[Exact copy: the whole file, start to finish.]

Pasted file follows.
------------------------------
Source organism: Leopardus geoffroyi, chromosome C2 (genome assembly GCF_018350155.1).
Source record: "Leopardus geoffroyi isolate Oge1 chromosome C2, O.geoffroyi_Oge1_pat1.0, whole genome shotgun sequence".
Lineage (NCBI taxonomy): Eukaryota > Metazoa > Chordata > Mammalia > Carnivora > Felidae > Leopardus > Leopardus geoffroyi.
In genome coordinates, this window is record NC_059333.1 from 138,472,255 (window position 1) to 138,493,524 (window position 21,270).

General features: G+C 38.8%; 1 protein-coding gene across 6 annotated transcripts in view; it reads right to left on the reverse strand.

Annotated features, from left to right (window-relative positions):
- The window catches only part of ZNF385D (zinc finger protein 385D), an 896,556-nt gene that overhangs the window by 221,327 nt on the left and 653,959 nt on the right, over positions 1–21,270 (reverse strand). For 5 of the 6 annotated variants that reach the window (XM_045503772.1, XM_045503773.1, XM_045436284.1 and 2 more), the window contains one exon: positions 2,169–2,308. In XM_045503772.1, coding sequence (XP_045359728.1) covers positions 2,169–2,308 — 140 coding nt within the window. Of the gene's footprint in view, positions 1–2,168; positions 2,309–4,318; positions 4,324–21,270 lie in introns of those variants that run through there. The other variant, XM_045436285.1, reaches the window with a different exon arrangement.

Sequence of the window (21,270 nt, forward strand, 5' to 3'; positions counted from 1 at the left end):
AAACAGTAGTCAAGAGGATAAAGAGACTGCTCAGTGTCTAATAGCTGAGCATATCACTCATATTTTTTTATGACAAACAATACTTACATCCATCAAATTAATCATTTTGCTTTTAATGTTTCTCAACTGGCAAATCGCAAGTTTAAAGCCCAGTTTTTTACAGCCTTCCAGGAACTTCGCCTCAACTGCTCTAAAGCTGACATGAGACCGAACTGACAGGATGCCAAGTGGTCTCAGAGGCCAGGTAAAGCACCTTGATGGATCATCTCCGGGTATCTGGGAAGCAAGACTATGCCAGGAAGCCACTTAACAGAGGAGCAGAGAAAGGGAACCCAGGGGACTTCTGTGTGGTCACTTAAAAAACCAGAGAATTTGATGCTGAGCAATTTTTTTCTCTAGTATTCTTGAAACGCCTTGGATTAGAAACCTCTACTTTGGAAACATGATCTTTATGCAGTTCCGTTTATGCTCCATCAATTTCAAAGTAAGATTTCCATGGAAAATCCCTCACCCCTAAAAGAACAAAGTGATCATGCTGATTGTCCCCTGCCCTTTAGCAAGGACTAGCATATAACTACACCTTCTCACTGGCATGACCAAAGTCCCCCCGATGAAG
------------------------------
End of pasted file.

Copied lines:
Source organism: Leopardus geoffroyi, chromosome C2 (genome assembly GCF_018350155.1).
Source record: "Leopardus geoffroyi isolate Oge1 chromosome C2, O.geoffroyi_Oge1_pat1.0, whole genome shotgun sequence".
Lineage (NCBI taxonomy): Eukaryota > Metazoa > Chordata > Mammalia > Carnivora > Felidae > Leopardus > Leopardus geoffroyi.
In genome coordinates, this window is record NC_059333.1 from 138,472,255 (window position 1) to 138,493,524 (window position 21,270).

General features: G+C 38.8%; 1 protein-coding gene across 6 annotated transcripts in view; it reads right to left on the reverse strand.

Annotated features, from left to right (window-relative positions):
- The window catches only part of ZNF385D (zinc finger protein 385D), an 896,556-nt gene that overhangs the window by 221,327 nt on the left and 653,959 nt on the right, over positions 1–21,270 (reverse strand). For 5 of the 6 annotated variants that reach the window (XM_045503772.1, XM_045503773.1, XM_045436284.1 and 2 more), the window contains one exon: positions 2,169–2,308. In XM_045503772.1, coding sequence (XP_045359728.1) covers positions 2,169–2,308 — 140 coding nt within the window. Of the gene's footprint in view, positions 1–2,168; positions 2,309–4,318; positions 4,324–21,270 lie in introns of those variants that run through there. The other variant, XM_045436285.1, reaches the window with a different exon arrangement.

Sequence of the window (21,270 nt, forward strand, 5' to 3'; positions counted from 1 at the left end):
AAACAGTAGTCAAGAGGATAAAGAGACTGCTCAGTGTCTAATAGCTGAGCATATCACTCATATTTTTTTATGACAAACAATACTTACATCCATCAAATTAATCATTTTGCTTTTAATGTTTCTCAACTGGCAAATCGCAAGTTTAAAGCCCAGTTTTTTACAGCCTTCCAGGAACTTCGCCTCAACTGCTCTAAAGCTGACATGAGACCGAACTGACAGGATGCCAAGTGGTCTCAGAGGCCAGGTAAAGCACCTTGATGGATCATCTCCGGGTATCTGGGAAGCAAGACTATGCCAGGAAGCCACTTAACAGAGGAGCAGAGAAAGGGAACCCAGGGGACTTCTGTGTGGTCACTTAAAAAACCAGAGAATTTGATGCTGAGCAATTTTTTTCTCTAGTATTCTTGAAACGCCTTGGATTAGAAACCTCTACTTTGGAAACATGATCTTTATGCAGTTCCGTTTATGCTCCATCAATTTCAAAGTAAGATTTCCATGGAAAATCCCTCACCCCTAAAAGAACAAAGTGATCATGCTGATTGTCCCCTGCCCTTTAGCAAGGACTAGCATATAACTACACCTTCTCACTGGCATGACCAAAGTCCCCCCGATGAAG